LSB 872, Come, Thou Bright and Morning Star – Advent

We have chosen LSB 872, Come, Thou Bright and Morning Star, as our Advent 2021 seasonal hymn.  Advent marks the beginning of a new Church Year. Throughout this season, we remember Jesus’ first advent, or coming, and, in continuity with the final weeks of the old year, anticipate His Parousia, or final return. Advent is sometimes called a “mini-Lent,” a penitential season during which we reflect on our sin and need for a Savior, as we prepare for His arrival.  During Advent, we fast from the Gloria in Excelsis, which we will resume when we join again with the multitude of the heavenly host in their great song of praise on the Eve of the Feast of the Nativity (Luke 2:14).

The hymn opens with a prayer to Jesus, our bright morning star (Revelation 22:16), to come into our midst, shine His light upon us and drive away the darkness of our sin (Isaiah 9:2; John 1:4-5, 8:12, 12:46).  Also, of note is the reference to Jesus being “without beginning,” namely True God, coeternal with the Father, thus refuting the Arian heresy of Jesus as created being (John 1:1; Colossians 1:17; 1 John 1:1; Revelation 22:13; Athanasian Creed).  The second and third stanzas expand on the opening. Like the Aaronic blessing, the hymn moves from our Lord’s shining light to His grace, namely His favor which we do not deserve (Numbers 6:25).  Without God, we are dead in our sins (Romans 5:12).  Our creator God first created new life in us at Baptism (Romans 6:4).  Every time we repent of our sins and receive His absolution won for us on the Cross, He re-creates new life in us (Psalm 51:10; Ephesians 4:24).  God’s grace is like the morning dew, bringing moisture to dry places, causing new life to blossom and take root (Hosea 14:5). In these two stanzas we pray that our Lord would grace us with comfort and re-creation, that with zeal and joy we live the lives He has intended for us (Isaiah 45:8; Romans 12:11; Ephesians 2:1-10).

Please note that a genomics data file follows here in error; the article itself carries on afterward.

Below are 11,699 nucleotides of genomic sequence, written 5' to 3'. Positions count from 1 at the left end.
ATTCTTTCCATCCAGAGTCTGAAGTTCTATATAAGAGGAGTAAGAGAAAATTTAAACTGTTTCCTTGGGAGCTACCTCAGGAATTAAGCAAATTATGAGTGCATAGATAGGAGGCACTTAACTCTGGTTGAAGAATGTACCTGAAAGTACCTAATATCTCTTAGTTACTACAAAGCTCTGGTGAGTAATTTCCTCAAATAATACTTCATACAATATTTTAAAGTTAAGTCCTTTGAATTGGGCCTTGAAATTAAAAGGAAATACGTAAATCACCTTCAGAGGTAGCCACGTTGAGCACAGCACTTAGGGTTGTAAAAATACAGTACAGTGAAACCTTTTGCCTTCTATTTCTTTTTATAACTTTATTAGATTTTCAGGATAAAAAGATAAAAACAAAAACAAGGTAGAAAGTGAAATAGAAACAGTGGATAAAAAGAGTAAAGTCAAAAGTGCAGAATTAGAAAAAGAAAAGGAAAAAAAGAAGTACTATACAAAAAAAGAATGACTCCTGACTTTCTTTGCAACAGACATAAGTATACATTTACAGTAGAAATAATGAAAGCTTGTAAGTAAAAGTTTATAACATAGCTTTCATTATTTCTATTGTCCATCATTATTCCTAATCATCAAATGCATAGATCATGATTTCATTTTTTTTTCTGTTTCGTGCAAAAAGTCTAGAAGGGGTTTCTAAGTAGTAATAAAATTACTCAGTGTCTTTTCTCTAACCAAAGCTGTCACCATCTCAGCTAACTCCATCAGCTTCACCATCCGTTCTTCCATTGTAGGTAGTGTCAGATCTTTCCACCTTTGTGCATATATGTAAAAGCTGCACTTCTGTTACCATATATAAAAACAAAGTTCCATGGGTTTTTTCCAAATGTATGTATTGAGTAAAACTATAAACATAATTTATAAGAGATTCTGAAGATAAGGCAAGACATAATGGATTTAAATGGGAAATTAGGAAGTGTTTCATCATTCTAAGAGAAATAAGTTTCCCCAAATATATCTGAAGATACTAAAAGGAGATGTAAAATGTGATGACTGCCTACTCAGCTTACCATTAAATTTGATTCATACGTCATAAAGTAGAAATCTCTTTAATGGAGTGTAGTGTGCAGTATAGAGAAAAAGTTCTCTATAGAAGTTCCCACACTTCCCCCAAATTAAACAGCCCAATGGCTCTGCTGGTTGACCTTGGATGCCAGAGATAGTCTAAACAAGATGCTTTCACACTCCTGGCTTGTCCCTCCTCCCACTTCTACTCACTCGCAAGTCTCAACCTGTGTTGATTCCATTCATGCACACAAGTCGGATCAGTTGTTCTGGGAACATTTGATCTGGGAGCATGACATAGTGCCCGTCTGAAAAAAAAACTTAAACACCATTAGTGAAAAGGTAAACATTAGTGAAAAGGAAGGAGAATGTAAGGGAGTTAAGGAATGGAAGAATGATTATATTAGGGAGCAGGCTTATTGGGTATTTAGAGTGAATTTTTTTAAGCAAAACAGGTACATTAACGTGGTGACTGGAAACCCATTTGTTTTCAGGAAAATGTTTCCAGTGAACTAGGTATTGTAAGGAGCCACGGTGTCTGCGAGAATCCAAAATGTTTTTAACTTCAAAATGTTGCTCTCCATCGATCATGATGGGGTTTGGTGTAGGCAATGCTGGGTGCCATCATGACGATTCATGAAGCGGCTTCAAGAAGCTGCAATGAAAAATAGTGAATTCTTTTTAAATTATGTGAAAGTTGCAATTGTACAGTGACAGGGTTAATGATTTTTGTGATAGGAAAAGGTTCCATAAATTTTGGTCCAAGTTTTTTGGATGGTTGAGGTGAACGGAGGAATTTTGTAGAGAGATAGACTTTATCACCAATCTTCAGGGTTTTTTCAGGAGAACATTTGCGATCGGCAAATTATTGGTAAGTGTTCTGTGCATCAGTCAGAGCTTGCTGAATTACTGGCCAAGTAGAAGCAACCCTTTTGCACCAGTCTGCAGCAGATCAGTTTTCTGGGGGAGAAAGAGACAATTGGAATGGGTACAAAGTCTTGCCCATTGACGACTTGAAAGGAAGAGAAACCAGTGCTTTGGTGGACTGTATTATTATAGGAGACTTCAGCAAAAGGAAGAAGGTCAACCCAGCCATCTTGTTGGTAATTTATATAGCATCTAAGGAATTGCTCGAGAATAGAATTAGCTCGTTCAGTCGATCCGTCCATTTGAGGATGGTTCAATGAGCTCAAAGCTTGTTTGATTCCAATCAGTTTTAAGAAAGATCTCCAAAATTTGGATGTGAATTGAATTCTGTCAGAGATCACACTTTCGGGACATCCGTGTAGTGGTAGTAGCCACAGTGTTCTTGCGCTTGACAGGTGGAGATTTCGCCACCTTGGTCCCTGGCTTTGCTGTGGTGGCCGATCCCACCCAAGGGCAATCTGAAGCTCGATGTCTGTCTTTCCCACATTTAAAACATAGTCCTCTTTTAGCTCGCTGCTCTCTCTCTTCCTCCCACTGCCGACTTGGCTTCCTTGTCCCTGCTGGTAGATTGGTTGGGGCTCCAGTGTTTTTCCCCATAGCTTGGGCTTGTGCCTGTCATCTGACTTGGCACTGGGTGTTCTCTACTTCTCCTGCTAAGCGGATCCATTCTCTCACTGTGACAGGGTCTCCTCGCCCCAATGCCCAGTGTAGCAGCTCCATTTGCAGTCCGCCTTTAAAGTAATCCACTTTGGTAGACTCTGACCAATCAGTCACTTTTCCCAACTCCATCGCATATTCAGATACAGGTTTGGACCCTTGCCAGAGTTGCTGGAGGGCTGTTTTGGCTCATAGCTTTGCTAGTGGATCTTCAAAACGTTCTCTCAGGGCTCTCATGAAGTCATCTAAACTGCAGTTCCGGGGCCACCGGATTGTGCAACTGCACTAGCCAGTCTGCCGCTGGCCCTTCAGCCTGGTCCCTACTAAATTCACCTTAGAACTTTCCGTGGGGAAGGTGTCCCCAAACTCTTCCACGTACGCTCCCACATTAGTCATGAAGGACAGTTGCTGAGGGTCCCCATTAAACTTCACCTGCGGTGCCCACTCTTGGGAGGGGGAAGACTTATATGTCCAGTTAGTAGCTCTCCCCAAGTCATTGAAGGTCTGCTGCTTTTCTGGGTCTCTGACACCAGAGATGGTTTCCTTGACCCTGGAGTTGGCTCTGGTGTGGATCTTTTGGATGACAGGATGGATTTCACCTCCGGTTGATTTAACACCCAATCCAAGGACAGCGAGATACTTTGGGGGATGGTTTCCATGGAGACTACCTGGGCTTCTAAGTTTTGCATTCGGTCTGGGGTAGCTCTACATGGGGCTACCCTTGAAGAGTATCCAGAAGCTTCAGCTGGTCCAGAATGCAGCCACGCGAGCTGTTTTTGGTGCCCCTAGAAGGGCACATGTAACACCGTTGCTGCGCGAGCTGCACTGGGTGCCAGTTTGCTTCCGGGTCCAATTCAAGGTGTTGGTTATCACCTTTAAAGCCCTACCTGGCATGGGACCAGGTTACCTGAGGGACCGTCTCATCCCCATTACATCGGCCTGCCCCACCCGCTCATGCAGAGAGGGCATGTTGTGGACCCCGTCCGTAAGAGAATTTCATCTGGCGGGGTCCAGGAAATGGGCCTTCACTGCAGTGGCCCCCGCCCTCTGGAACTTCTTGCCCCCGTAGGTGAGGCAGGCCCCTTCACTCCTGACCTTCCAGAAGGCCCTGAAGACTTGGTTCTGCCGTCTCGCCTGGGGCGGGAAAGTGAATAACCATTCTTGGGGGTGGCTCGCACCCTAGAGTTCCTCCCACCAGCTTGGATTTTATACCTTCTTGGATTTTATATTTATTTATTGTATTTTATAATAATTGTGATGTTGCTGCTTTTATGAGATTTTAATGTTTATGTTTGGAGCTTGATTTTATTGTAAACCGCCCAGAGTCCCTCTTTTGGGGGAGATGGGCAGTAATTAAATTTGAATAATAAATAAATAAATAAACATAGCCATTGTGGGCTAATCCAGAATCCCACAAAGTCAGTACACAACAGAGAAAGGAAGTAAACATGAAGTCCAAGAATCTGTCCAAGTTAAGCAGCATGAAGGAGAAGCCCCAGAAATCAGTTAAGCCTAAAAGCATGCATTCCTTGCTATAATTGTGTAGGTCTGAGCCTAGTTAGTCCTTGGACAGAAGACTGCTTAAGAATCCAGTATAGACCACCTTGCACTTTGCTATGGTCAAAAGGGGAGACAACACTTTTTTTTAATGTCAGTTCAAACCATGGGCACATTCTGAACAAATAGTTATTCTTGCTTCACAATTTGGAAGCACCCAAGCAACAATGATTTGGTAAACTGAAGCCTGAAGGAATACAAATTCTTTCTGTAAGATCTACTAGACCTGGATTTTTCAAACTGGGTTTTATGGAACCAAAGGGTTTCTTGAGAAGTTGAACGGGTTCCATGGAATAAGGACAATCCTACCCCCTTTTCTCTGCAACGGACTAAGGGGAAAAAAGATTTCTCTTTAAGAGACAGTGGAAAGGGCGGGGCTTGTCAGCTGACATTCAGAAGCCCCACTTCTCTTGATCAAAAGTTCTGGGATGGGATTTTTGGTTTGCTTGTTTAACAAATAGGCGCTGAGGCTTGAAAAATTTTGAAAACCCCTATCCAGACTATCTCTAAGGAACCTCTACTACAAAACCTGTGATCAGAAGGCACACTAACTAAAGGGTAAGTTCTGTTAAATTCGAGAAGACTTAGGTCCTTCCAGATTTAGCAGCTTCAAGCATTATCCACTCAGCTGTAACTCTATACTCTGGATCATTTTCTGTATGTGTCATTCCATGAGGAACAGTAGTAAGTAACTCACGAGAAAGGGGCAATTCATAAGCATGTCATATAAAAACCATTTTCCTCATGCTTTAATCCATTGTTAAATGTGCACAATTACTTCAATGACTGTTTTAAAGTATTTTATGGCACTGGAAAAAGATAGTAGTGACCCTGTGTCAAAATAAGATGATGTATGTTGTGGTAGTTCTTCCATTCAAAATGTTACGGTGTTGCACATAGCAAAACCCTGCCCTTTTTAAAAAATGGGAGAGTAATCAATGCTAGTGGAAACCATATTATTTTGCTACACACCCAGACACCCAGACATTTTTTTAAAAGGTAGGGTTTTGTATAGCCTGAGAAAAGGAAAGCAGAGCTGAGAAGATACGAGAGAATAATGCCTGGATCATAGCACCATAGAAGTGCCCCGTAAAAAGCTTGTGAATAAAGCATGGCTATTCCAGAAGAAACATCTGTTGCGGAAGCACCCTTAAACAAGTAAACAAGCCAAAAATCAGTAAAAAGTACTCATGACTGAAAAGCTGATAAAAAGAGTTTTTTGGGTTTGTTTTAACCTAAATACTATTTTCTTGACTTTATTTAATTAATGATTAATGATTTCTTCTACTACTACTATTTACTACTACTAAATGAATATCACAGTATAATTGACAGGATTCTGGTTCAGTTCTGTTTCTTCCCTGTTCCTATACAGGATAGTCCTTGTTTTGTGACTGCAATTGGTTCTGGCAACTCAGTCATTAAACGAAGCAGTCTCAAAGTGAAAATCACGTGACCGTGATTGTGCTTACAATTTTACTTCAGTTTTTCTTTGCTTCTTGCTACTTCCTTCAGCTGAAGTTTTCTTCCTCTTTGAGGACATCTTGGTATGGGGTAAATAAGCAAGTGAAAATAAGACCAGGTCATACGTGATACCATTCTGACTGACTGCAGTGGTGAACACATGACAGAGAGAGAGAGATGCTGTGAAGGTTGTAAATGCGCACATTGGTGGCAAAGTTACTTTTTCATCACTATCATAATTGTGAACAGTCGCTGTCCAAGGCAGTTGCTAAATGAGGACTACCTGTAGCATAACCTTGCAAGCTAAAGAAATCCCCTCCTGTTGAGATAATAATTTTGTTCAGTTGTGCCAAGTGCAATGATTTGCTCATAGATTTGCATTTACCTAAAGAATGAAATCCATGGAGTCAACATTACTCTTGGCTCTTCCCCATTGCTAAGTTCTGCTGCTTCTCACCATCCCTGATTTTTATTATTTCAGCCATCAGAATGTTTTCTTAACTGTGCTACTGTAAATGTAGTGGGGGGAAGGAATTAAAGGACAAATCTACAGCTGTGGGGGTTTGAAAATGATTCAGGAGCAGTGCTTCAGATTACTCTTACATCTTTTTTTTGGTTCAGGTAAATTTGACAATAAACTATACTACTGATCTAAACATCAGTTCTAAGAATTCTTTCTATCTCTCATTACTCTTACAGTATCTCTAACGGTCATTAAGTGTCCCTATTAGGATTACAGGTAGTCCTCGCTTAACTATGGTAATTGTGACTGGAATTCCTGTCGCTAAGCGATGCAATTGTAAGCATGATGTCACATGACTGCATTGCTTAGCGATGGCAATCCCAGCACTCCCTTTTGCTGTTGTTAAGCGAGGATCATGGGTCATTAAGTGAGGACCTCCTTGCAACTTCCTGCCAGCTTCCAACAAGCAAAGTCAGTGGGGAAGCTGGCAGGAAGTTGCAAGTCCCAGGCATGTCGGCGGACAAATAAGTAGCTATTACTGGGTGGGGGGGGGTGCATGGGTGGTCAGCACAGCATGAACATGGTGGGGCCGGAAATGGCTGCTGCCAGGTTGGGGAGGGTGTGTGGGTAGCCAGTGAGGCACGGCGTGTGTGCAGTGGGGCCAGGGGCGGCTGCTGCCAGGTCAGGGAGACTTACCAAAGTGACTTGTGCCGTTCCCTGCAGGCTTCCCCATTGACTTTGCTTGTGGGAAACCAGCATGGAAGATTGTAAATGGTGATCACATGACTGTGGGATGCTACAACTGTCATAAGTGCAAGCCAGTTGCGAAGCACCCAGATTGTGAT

The fourth and fifth stanzas anticipate the Parousia.  In the opening of the fourth stanza, Jesus is addressed as, “Thou Dayspring from on high.” Dayspring, an archaic word for sunrise, is a messianic term, recalling Malachi 4:2 and Luke 1:78.[i] (c.f. December 21 “O” Antiphon; LSB 357.6).  We pray with certain hope that at the Last Day, at God’s summons, we will rise again to a new and perfected life (Matthew 24:31; 1 Corinthians 15:51-58; 1 Thessalonians 4:13-18).  We pray that our Lord lead us through “this vale of tears” (Psalm 84:6; Small Catechism, Lord’s Prayer, 7th Petition) to the New Jerusalem, and her eternal pure joy and perfect peace, fully reconciled and at one with Him, and basking in His eternal light and glory (Colossians 1:20; Revelation 7:9-17, 19:6-9, 21:3-4, 21:22-27).

Come, Thou Bright and Morning Star is included in the section of morning hymns in LSB.  This is very appropriate as we invoke God’s presence through our sacrifice of prayer first thing as we wake up (Psalm 5:3).  The hymn though is very appropriate for the Advent season as we reflect on our sinfulness, Jesus’ first advent to die on the Cross to forgive our sins and rise again to declare us right with the Father, His continual coming to us in Word and Sacrament to bring us His gifts of forgiveness, life and salvation, and His Parousia, when He will bring us to eternal life with Him.  We are thankful to God for your presence with us today, and pray His richest blessings on you as you receive His gifts in our midst.


[i] Luke 1:78 in the KJV reads, “Through the tender mercy of our God; Whereby the dayspring from on high hath visited us.”

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